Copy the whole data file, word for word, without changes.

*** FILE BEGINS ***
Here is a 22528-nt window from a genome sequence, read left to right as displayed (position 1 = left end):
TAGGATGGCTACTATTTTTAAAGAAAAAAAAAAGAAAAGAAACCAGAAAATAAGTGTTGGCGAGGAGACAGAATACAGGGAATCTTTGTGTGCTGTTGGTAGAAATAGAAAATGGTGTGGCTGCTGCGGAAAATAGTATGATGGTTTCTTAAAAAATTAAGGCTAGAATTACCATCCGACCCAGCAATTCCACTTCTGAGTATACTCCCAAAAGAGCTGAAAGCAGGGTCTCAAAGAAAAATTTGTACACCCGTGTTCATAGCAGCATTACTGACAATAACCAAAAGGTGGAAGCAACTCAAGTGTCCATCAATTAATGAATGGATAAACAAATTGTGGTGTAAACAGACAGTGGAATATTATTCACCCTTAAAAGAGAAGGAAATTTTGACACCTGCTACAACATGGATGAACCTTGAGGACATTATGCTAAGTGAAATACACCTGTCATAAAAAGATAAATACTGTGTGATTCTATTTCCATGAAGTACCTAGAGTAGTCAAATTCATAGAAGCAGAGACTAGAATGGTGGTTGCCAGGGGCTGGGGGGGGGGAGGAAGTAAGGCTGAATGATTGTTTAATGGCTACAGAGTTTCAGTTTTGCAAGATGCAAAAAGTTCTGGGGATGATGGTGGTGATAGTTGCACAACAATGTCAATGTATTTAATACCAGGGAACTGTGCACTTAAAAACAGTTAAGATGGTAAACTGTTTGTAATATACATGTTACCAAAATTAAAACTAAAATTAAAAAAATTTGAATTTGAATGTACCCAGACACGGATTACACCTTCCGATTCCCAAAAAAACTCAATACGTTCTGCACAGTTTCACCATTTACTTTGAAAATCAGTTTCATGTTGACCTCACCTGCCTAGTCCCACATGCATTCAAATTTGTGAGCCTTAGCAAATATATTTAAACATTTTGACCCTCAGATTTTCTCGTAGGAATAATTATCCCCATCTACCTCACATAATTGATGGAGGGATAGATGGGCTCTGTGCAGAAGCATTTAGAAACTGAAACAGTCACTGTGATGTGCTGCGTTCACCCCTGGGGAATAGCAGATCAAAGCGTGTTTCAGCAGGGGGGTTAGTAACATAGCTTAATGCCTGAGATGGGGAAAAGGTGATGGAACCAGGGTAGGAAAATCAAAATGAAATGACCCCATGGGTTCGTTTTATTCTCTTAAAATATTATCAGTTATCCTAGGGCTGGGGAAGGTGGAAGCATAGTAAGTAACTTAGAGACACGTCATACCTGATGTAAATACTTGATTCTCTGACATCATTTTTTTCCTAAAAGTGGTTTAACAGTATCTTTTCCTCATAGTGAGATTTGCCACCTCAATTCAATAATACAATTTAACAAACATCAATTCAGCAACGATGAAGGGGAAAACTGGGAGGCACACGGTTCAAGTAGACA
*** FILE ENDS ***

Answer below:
Here is a 22528-nt window from a genome sequence, read left to right as displayed (position 1 = left end):
TAGGATGGCTACTATTTTTAAAGAAAAAAAAAAGAAAAGAAACCAGAAAATAAGTGTTGGCGAGGAGACAGAATACAGGGAATCTTTGTGTGCTGTTGGTAGAAATAGAAAATGGTGTGGCTGCTGCGGAAAATAGTATGATGGTTTCTTAAAAAATTAAGGCTAGAATTACCATCCGACCCAGCAATTCCACTTCTGAGTATACTCCCAAAAGAGCTGAAAGCAGGGTCTCAAAGAAAAATTTGTACACCCGTGTTCATAGCAGCATTACTGACAATAACCAAAAGGTGGAAGCAACTCAAGTGTCCATCAATTAATGAATGGATAAACAAATTGTGGTGTAAACAGACAGTGGAATATTATTCACCCTTAAAAGAGAAGGAAATTTTGACACCTGCTACAACATGGATGAACCTTGAGGACATTATGCTAAGTGAAATACACCTGTCATAAAAAGATAAATACTGTGTGATTCTATTTCCATGAAGTACCTAGAGTAGTCAAATTCATAGAAGCAGAGACTAGAATGGTGGTTGCCAGGGGCTGGGGGGGGGGAGGAAGTAAGGCTGAATGATTGTTTAATGGCTACAGAGTTTCAGTTTTGCAAGATGCAAAAAGTTCTGGGGATGATGGTGGTGATAGTTGCACAACAATGTCAATGTATTTAATACCAGGGAACTGTGCACTTAAAAACAGTTAAGATGGTAAACTGTTTGTAATATACATGTTACCAAAATTAAAACTAAAATTAAAAAAATTTGAATTTGAATGTACCCAGACACGGATTACACCTTCCGATTCCCAAAAAAACTCAATACGTTCTGCACAGTTTCACCATTTACTTTGAAAATCAGTTTCATGTTGACCTCACCTGCCTAGTCCCACATGCATTCAAATTTGTGAGCCTTAGCAAATATATTTAAACATTTTGACCCTCAGATTTTCTCGTAGGAATAATTATCCCCATCTACCTCACATAATTGATGGAGGGATAGATGGGCTCTGTGCAGAAGCATTTAGAAACTGAAACAGTCACTGTGATGTGCTGCGTTCACCCCTGGGGAATAGCAGATCAAAGCGTGTTTCAGCAGGGGGGTTAGTAACATAGCTTAATGCCTGAGATGGGGAAAAGGTGATGGAACCAGGGTAGGAAAATCAAAATGAAATGACCCCATGGGTTCGTTTTATTCTCTTAAAATATTATCAGTTATCCTAGGGCTGGGGAAGGTGGAAGCATAGTAAGTAACTTAGAGACACGTCATACCTGATGTAAATACTTGATTCTCTGACATCATTTTTTTCCTAAAAGTGGTTTAACAGTATCTTTTCCTCATAGTGAGATTTGCCACCTCAATTCAATAATACAATTTAACAAACATCAATTCAGCAACGATGAAGGGGAAAACTGGGAGGCACACGGTTCAAGTAGACA